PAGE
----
Entering the workforce as someone with electrical skills gives you a leg up on your competition. Jobs in this field could find you working on the electrical systems of vehicles at a used-car dealership, maintaining the hydraulic or pneumatic machinery in a factory setting, or installing the electrical wiring in a department store. The opportunities in this field are as endless and varied as the working conditions 1:
- You may spend your days working in tight or close spaces.
- Local travel is often required — especially if you work in the residential or appliance installation fields.
- You might work outside in various types of weather — especially if your job is located on a construction site.
- Your worksite can be noisy and require you to wear personal protective equipment, or PPE, such as a hard hat, gloves, or a tether.
- Being an electrician may mean that you’re on call if something goes wrong in a nearby power plant, or if a sudden power outage occurs.
- You could work alone, as part of a crew, or as a mentor to apprentice electricians.
- This occupation frequently requires heavy lifting, repeating twisting and turning, or standing and kneeling for long periods of time.
- There is always the risk of shock or electrocution when you work with electricity. But, the requirements for training, apprenticing and licensing increases with riskier jobs that expose you to higher voltages.
The residential electrician is responsible for installing, troubleshooting and upgrading wiring throughout homes, apartment buildings, dormitories and more. Becoming a residential electrician typically involves formal training resulting in an Electrician Certification. But if you nail the requirements, you could spend your days traveling out in the field to various job sites and performing the many chores associated with wiring homes and dwellings with electricity. Work as a residential electrician may involve daily travel, entering individual and group homes, running wire, and installing indoor and outdoor lighting to code.
A commercial electrician spends the bulk of his day working in businesses and/or construction sites. Because the work he does involves the safety of the public, the requirements to work in this field are more stringent and usually require formal training, an apprenticeship under a master electrician, and state licensing.
As a commercial electrician, you might spend your days installing security systems, commercial lighting or wiring new constructions.
Maintenance electricians can work in either commercial or residential settings. The maintenance electrician is usually called upon to fix something that’s broken or malfunctioning. He might work rewiring homes or troubleshooting air conditioning systems in plants or factories. Typically, this is the guy who troubleshoots the equipment and the circuitry and replaces old, worn-out parts and repairs connections. As a maintenance electrician, you’ll likely spend your workday solving problems and restoring connections.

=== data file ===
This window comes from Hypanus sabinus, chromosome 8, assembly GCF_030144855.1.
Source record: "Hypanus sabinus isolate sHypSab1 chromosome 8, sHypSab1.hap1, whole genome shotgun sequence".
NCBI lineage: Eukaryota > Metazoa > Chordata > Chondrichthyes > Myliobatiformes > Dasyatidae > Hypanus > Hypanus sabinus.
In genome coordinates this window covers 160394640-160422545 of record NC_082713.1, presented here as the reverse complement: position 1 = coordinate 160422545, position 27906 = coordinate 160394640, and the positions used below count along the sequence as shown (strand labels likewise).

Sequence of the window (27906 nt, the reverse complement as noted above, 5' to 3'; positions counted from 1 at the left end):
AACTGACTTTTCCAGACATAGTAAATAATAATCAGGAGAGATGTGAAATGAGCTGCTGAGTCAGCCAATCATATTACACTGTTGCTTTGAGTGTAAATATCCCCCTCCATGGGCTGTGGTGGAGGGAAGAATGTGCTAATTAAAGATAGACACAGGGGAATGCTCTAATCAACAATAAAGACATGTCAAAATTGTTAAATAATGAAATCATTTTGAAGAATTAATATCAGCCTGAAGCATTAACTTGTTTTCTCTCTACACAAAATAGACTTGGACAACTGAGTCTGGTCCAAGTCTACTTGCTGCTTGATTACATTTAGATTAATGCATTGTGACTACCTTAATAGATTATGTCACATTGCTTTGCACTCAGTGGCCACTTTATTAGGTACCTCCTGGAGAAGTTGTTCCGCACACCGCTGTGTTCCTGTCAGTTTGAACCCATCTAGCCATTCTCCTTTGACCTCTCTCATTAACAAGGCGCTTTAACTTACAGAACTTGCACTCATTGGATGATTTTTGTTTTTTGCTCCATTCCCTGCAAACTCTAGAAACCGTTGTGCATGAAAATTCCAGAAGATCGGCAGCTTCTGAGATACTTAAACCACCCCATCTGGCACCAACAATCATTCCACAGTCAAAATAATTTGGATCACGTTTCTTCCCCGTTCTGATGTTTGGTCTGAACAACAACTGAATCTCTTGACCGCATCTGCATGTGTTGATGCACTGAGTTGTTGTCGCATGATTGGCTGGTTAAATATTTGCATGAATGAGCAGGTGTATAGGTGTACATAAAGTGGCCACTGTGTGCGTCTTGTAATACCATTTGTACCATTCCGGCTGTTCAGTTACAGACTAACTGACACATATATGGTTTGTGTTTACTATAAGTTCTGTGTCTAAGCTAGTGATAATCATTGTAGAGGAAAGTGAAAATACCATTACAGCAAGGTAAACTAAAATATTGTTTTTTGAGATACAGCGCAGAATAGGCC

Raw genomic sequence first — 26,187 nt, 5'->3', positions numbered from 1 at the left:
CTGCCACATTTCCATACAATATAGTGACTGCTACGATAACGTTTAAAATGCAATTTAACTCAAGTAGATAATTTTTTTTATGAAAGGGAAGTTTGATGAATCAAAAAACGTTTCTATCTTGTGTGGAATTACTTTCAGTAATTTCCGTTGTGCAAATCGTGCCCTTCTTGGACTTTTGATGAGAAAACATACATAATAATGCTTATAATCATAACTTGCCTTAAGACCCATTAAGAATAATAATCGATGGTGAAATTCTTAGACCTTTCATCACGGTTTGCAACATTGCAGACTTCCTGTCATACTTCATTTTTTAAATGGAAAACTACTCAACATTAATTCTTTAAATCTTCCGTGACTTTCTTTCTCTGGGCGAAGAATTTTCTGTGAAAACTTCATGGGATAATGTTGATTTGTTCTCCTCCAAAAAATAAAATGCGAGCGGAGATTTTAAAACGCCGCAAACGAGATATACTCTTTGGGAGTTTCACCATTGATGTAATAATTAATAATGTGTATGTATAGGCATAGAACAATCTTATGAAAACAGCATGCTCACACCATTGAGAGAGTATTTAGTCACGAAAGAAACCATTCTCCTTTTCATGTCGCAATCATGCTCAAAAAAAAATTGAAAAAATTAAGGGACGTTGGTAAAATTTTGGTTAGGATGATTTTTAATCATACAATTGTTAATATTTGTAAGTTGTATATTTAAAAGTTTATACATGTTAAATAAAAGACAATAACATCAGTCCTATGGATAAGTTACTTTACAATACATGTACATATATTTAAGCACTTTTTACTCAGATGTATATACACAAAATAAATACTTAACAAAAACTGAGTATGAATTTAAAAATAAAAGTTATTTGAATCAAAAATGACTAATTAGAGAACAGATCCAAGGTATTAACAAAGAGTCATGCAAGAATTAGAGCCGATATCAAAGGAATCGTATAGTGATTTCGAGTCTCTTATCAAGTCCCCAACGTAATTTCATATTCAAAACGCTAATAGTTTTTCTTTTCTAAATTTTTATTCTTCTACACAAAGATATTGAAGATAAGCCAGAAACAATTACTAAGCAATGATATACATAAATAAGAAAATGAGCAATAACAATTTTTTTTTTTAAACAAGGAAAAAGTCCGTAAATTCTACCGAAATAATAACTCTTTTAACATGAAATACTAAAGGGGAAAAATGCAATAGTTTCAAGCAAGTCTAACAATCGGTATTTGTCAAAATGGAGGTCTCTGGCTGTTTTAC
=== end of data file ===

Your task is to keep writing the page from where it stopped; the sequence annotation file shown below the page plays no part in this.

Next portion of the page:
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If you work as an appliance installer, you’ll spend time in and out of customer’s home, installing and troubleshooting large appliances such as dishwashers, washing machines and clothes dryers. You might be responsible for disassembling an appliance and replacing a worn part or for testing the gas line coming into a home. You might cut and thread pipe. Typically, an appliance installer needs some degree of formal training in electrical work, but licensing is not a requirement.
If you choose to work as a service technician, you’ll put your electrical skills to use running audio or video cable, setting up broadband service for both residential and business applications, installing high-speed Internet in customer homes, and setting up computer access.
State licensure is not required to become a service technician, however, a solid background in electrical training is usually preferred. As an applicant in this field, expect to spend your days in and out of customer homes, local businesses, and on the road. You might operate a company truck and be responsible for equipment such as cable, tools and walkie-talkies.
Regardless of which branch of the electrical field you decide to pursue, your workdays will be filled with meeting interesting people and solving fascinating puzzles in this in-demand field. If you enjoy taking things apart and making them work again, a career as an electrician might be the one for you.
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